Re: Re: What does & mean?

• To: mathgroup at smc.vnet.net
• Subject: [mg107104] Re: [mg107060] Re: What does & mean?
• From: Murray Eisenberg <murray at math.umass.edu>
• Date: Wed, 3 Feb 2010 06:07:47 -0500 (EST)
• Organization: Mathematics & Statistics, Univ. of Mass./Amherst
• References: <hk6d22\$m61\$1@smc.vnet.net> <201002020824.DAA08539@smc.vnet.net>

```Moreover, typing & in the search bar of the Documentation Center brings
up a list of three items the third of which is the relevant Function link.

On 2/2/2010 3:24 AM, schochet123 wrote:
> There are indeed many shortcut symbols that take a while for a new
> user of Mathematica to learn. Fortunately, the built-in help system
> recognizes them.
> To access help, type ? followed by the name of the Function or symbol
> for which you want information. You can even enter partial information
> with * as a wildcard to look up information about functions whose name
> you don't quite remember.
>
> In this case type
>
> ?&
>
> followed by shift-enter or whatever you use to get evaluation on your
> system, which yields the explanation that&  is the shortcut symbol for
> the function named Function.
>
> Steve
>
>
> On Feb 1, 1:14 pm, Michael Knudsen<micknud... at gmail.com>  wrote:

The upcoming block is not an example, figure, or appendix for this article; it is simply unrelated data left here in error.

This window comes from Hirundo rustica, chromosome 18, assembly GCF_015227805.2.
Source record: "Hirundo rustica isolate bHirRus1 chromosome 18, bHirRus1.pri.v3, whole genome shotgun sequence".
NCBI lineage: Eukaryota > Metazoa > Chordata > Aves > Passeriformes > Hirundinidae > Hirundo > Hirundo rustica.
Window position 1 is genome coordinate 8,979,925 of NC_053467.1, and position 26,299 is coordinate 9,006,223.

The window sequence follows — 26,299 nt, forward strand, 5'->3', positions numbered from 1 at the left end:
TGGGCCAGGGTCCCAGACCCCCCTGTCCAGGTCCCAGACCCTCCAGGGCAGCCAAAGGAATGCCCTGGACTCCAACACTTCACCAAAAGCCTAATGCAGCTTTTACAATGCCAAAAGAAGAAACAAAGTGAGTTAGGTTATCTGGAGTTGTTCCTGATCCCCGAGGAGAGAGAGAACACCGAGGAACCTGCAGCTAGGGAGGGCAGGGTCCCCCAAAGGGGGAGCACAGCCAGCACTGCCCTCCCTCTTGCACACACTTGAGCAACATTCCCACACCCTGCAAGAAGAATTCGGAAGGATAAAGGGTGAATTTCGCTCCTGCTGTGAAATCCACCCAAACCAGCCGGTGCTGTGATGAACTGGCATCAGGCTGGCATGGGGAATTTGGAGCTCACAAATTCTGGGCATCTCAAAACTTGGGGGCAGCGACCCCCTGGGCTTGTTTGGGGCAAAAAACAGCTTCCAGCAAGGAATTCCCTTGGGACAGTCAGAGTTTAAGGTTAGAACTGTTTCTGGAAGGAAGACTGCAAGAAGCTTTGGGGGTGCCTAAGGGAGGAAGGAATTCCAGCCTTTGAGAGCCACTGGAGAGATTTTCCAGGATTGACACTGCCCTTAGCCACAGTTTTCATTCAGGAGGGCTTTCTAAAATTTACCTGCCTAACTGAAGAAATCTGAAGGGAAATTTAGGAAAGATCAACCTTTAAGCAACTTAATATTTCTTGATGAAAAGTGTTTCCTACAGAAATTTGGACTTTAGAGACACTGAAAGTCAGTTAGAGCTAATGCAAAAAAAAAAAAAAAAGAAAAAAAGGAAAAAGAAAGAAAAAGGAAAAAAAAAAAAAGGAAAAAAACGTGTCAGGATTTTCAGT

>> Hi,
>>
>> I have recently bought Mathematica, and I have a really tough time
>> getting started. I'm reading the various documents found under
>> "Complete Documentation" at the Mathematica homepage, but it doesn't
>> feel like the right place to start.
>>
>> For example, I'm now trying to solve some simple differential
>> equations, and the documentation provides the following example:
>>
>> A = {{4, -6}, {1,-1}};
>>
>> X[t_] = {x[t], y[t]};
>> system = MapThread[#1 == #2&, {X'[t], A.X[t]}];
>>
>> sol = DSolve[system, {x,y}, t]
>>
>> However, there is no explanation of how&  works here (and it isn't in
>> order to understand basic constructs like this? This particular
>> example is really nasty, since&  is generally ignored by search
>> engines.
>>
>> Thanks,
>> Michael Knudsen
>
>

--
Murray Eisenberg                     murray at math.umass.edu
Mathematics & Statistics Dept.
Lederle Graduate Research Tower      phone 413 549-1020 (H)
University of Massachusetts                413 545-2859 (W)
710 North Pleasant Street            fax   413 545-1801
Amherst, MA 01003-9305

```

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